The UJF is providing advice to members concerning what to do in the event of being laid off due to the Covid-19 situation. It is also informing members of temporary changes to some collective agreements.
Being laid-off is when work and pay are suspended but the employment relationship remains valid. A lay-off period may be for a certain time or indefinite. It may also apply to work full or part-time.
If you are a member of the Finka unemployment fund, as the majority of UJF members are, see the instructions below. If you are a member of another unemployment fund, you’ll find instructions on their website. If you are a UJF member but not an unemployment fund member, check out the information on the TE (Work and Economic Development) Office website.
For Finka members:
- You need to report yourself as an unemployed jobseeker to the TE office on the first day you are laid-off at the latest.
- The TE Office will send a notification to the unemployment fund.
- During the period you are laid-off you can apply for an earnings-related allowance from Finka. This allowance is more than basic daily allowance.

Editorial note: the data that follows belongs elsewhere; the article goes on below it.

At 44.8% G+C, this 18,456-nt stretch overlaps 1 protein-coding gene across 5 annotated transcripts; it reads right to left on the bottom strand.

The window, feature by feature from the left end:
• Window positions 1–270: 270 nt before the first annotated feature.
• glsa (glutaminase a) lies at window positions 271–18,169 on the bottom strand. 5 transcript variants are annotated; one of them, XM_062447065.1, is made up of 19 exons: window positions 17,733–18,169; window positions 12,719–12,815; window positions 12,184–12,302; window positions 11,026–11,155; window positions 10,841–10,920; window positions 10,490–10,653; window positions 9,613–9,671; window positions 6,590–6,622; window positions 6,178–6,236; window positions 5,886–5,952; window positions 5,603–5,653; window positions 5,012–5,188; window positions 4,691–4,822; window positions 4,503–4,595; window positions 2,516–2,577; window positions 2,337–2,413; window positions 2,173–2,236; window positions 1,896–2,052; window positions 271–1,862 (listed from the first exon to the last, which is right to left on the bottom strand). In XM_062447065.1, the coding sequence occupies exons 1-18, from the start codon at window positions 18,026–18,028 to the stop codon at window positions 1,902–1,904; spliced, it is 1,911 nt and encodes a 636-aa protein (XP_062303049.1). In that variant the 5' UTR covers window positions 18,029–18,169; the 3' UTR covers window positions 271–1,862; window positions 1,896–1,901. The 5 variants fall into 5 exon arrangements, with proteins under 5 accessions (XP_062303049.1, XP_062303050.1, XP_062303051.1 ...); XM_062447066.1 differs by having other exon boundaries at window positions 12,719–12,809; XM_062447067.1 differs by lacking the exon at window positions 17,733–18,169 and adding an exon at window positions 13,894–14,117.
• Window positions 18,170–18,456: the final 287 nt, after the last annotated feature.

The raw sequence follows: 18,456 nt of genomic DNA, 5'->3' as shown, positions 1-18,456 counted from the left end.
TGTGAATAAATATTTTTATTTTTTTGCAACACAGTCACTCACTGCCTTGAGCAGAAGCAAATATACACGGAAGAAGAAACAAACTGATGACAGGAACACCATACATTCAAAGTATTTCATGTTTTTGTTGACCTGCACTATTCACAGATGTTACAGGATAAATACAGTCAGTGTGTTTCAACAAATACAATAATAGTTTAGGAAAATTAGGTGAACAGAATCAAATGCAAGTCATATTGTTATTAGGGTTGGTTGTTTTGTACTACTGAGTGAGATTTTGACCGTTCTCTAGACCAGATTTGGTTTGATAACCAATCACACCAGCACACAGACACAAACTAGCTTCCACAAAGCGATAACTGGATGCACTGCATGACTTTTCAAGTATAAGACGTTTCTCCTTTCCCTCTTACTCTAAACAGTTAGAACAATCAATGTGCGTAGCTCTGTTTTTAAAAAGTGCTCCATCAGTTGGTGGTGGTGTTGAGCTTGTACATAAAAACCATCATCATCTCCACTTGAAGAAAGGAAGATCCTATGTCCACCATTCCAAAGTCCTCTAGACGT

- Check the instructions on the Finkan website (in Finnish) and on the TE office website (in Finnish).
- TE office guidance on the impact of the Covid-19 pandemic on unemployment benefits is here (in English).
- Bear in mind that the TE office and Finkan services may be congested. Check out their messages on their websites and on social media.
Temporary changes to the collective agreements for the press and publishing editors
Temporary labour legislation is being drafted in Finland to safeguard business activity, employment, and livelihoods now at risk due to the coronavirus epidemic. This applies to legislation that deals with the reduction of the minimum negotiating time in the event of layoffs, the notification time in the event of layoffs, and the extension of the readmission obligation in the law on employment contracts.
Changes to collective agreements have been introduced and have been valid from 24 March 2020 – 31 July 2020
At least five days’ notice must be given for laying off an employee, this is a reduction from the normal 14 days.
The obligation on the part of employers to readmit former employees, reduced in 2017, has been re-extended to nine months. Incoming legislation should also affect such things as unemployment insurance, and the right to dismiss and lay off temporary workers. There are no restrictive provisions in the collective agreements on these points, so the law will be directly applicable.
We will provide more detailed information on the changes once the legislation is adopted.